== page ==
In many businesses, that kind of real service is often so obvious it's overlooked. You can turn the "how can I help you" question from a robot's sentence into something you really mean.
| 3:26 am on Sep 24, 2000 (gmt 0)|
tedster: I am currently running a survey on what people are paying for, how they pay for it, what they want. I got about 800 answers in the first 10 days.
They have also indicated that if I set up affiliate programs with the popular shopping sites, to support mine, they're likely to buy from my site (remains to be seen, users mean 10 different things when answering a survey).
How does one explain to the users that "just because its on the net" its free?
I'm also looking for some sort of micro-payment scheme, specially if it integrate international credit cards. Say 1% of the viewers would pay a dollar a month to support the site, its about US$2000 extra. :)
| 7:37 am on Sep 25, 2000 (gmt 0)|
If you can get a micro-payment system to work, let me know, please. My gut instinct says a longer time interval on a supporting membership is more likely to succeed, but I have no statistics on this. Also, the Indian culture certainly may respond differently than the American.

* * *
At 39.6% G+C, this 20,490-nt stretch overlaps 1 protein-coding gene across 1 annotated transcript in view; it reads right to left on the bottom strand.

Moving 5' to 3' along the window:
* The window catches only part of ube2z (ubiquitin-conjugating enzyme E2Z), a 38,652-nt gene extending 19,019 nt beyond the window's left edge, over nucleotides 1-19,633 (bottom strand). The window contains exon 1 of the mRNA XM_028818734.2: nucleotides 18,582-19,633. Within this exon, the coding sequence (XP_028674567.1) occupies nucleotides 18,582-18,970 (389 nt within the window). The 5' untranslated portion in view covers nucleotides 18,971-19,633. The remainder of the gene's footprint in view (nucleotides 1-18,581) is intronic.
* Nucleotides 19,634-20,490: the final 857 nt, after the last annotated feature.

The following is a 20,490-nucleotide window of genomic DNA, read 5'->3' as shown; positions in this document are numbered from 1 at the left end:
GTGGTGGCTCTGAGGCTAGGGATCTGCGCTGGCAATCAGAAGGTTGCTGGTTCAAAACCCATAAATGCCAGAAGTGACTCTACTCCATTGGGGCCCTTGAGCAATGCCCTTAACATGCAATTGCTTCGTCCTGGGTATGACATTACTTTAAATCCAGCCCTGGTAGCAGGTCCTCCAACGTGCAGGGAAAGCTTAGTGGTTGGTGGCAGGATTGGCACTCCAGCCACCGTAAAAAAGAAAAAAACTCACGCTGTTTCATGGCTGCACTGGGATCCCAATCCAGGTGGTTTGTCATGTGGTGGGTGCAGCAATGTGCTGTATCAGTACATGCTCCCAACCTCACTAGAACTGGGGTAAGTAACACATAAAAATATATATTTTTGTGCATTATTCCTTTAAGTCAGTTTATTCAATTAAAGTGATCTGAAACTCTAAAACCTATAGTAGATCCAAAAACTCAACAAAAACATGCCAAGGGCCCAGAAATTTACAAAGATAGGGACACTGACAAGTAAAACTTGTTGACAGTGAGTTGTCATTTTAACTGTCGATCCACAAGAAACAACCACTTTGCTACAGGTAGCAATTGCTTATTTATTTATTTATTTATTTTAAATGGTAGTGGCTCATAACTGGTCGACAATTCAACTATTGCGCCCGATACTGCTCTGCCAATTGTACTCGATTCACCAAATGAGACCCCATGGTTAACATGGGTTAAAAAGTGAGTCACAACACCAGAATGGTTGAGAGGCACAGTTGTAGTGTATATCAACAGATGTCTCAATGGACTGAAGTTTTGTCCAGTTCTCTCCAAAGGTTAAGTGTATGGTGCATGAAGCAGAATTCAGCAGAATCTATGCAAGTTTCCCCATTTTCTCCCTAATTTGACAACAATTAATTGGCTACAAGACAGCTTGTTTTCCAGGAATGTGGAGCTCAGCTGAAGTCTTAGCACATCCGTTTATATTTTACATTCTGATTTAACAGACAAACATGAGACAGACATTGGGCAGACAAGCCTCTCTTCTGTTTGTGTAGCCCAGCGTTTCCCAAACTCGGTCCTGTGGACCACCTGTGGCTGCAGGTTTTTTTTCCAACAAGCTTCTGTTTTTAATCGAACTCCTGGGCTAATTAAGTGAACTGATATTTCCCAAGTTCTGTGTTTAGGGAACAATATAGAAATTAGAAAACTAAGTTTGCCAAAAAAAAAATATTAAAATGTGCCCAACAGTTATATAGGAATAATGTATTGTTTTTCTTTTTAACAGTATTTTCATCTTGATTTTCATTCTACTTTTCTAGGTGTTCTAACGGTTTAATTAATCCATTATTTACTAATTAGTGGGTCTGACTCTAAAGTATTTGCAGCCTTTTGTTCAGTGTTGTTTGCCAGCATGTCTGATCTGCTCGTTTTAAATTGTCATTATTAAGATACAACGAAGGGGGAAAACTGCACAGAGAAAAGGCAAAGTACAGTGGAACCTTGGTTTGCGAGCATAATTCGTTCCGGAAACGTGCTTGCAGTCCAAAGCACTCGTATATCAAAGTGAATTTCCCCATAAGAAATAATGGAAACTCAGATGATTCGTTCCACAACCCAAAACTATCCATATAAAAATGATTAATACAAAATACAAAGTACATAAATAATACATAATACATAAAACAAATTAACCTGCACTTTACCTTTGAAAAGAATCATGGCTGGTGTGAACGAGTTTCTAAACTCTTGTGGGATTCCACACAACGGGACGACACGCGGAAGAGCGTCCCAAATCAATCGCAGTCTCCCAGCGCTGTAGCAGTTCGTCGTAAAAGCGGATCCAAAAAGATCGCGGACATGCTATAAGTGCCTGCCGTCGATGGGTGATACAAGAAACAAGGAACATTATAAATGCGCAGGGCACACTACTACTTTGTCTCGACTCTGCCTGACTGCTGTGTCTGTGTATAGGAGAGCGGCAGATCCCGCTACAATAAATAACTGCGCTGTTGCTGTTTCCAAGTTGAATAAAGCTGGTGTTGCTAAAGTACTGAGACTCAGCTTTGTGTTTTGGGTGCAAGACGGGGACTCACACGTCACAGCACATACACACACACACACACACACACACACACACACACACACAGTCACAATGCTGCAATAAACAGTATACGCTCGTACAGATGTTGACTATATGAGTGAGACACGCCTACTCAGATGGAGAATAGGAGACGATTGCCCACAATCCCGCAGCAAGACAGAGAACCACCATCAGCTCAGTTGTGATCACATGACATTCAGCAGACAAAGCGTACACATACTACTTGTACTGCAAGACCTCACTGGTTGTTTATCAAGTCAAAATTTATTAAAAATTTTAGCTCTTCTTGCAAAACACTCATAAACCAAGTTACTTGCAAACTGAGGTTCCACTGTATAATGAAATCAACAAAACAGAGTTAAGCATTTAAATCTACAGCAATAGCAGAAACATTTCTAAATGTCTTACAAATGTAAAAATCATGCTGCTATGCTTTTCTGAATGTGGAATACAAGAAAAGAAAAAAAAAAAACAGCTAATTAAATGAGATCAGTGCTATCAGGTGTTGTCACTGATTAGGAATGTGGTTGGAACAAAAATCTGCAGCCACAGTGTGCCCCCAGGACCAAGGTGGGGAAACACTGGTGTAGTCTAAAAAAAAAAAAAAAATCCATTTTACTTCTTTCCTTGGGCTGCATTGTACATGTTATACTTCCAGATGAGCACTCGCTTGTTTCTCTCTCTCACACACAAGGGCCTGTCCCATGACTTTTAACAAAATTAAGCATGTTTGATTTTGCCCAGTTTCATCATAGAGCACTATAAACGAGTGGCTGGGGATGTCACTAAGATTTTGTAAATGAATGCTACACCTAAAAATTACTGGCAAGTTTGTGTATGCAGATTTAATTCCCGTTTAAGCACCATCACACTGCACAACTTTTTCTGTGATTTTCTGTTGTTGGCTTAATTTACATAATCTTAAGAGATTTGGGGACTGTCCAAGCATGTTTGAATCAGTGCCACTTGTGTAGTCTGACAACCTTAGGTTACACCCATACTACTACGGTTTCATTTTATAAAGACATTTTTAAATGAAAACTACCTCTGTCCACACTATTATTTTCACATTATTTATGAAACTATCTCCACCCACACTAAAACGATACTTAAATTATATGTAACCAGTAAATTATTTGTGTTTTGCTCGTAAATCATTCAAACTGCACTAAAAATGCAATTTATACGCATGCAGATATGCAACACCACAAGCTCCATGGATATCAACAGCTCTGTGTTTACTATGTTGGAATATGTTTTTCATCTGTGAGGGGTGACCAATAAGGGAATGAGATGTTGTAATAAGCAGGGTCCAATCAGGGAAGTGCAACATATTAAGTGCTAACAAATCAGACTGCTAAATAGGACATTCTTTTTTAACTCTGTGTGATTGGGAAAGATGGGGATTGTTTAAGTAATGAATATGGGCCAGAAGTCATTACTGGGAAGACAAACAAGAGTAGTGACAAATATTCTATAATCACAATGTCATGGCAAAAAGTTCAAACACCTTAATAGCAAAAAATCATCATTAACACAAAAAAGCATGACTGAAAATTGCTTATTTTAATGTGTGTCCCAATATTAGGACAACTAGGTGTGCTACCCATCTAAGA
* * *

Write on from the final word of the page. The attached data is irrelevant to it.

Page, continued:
Would you be providing special content for supporting members? Something of value they can't easily find elsewhere?
| 8:51 am on Sep 25, 2000 (gmt 0)|
Yes, I have currently restricted forums which are accessed only by registered members. A micro-payment method could be used to compensate not only me but also writers who put some of their original stuff online.
Paypal has told me that making their system work internationally is one of their major tasks on hand and we can expect news from them "soon".
| 8:39 am on Oct 10, 2000 (gmt 0)|
A couple quick comments:
>a good base of loyal viewers
>i.e. to get free beer in virtually any city in the world